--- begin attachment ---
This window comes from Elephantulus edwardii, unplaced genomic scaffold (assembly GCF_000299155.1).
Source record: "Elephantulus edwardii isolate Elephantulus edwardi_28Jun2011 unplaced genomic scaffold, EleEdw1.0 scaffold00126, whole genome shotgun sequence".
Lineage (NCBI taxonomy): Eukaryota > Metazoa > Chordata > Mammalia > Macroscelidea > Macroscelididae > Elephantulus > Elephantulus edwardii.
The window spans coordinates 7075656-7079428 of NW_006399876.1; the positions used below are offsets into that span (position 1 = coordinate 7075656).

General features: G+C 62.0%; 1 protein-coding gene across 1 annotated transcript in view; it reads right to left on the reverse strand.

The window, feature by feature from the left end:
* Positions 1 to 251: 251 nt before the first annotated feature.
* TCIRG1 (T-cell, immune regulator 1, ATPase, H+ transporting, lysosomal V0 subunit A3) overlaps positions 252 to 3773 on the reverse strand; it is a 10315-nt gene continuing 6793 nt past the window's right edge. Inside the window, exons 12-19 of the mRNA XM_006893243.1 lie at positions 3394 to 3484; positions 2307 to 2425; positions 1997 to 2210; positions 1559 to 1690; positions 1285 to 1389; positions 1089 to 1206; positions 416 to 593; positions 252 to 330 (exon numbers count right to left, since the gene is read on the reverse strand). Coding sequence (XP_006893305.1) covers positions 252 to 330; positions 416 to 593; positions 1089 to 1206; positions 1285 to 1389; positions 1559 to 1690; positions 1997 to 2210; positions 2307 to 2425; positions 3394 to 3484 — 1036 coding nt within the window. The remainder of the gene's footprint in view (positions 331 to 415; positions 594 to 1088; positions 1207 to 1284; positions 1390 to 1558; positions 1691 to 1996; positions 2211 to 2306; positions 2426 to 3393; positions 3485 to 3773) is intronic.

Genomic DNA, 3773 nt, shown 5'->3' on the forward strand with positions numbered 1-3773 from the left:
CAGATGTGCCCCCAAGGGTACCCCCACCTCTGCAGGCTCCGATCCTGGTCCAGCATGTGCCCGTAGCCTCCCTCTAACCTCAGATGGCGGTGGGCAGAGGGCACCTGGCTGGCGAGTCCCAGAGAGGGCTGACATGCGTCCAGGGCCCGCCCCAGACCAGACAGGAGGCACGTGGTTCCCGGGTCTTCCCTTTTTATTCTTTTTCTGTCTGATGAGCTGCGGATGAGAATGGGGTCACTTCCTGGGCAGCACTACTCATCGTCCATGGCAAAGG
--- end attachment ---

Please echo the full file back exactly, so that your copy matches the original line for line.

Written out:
This window comes from Elephantulus edwardii, unplaced genomic scaffold (assembly GCF_000299155.1).
Source record: "Elephantulus edwardii isolate Elephantulus edwardi_28Jun2011 unplaced genomic scaffold, EleEdw1.0 scaffold00126, whole genome shotgun sequence".
Lineage (NCBI taxonomy): Eukaryota > Metazoa > Chordata > Mammalia > Macroscelidea > Macroscelididae > Elephantulus > Elephantulus edwardii.
The window spans coordinates 7075656-7079428 of NW_006399876.1; the positions used below are offsets into that span (position 1 = coordinate 7075656).

General features: G+C 62.0%; 1 protein-coding gene across 1 annotated transcript in view; it reads right to left on the reverse strand.

The window, feature by feature from the left end:
* Positions 1 to 251: 251 nt before the first annotated feature.
* TCIRG1 (T-cell, immune regulator 1, ATPase, H+ transporting, lysosomal V0 subunit A3) overlaps positions 252 to 3773 on the reverse strand; it is a 10315-nt gene continuing 6793 nt past the window's right edge. Inside the window, exons 12-19 of the mRNA XM_006893243.1 lie at positions 3394 to 3484; positions 2307 to 2425; positions 1997 to 2210; positions 1559 to 1690; positions 1285 to 1389; positions 1089 to 1206; positions 416 to 593; positions 252 to 330 (exon numbers count right to left, since the gene is read on the reverse strand). Coding sequence (XP_006893305.1) covers positions 252 to 330; positions 416 to 593; positions 1089 to 1206; positions 1285 to 1389; positions 1559 to 1690; positions 1997 to 2210; positions 2307 to 2425; positions 3394 to 3484 — 1036 coding nt within the window. The remainder of the gene's footprint in view (positions 331 to 415; positions 594 to 1088; positions 1207 to 1284; positions 1390 to 1558; positions 1691 to 1996; positions 2211 to 2306; positions 2426 to 3393; positions 3485 to 3773) is intronic.

Genomic DNA, 3773 nt, shown 5'->3' on the forward strand with positions numbered 1-3773 from the left:
CAGATGTGCCCCCAAGGGTACCCCCACCTCTGCAGGCTCCGATCCTGGTCCAGCATGTGCCCGTAGCCTCCCTCTAACCTCAGATGGCGGTGGGCAGAGGGCACCTGGCTGGCGAGTCCCAGAGAGGGCTGACATGCGTCCAGGGCCCGCCCCAGACCAGACAGGAGGCACGTGGTTCCCGGGTCTTCCCTTTTTATTCTTTTTCTGTCTGATGAGCTGCGGATGAGAATGGGGTCACTTCCTGGGCAGCACTACTCATCGTCCATGGCAAAGG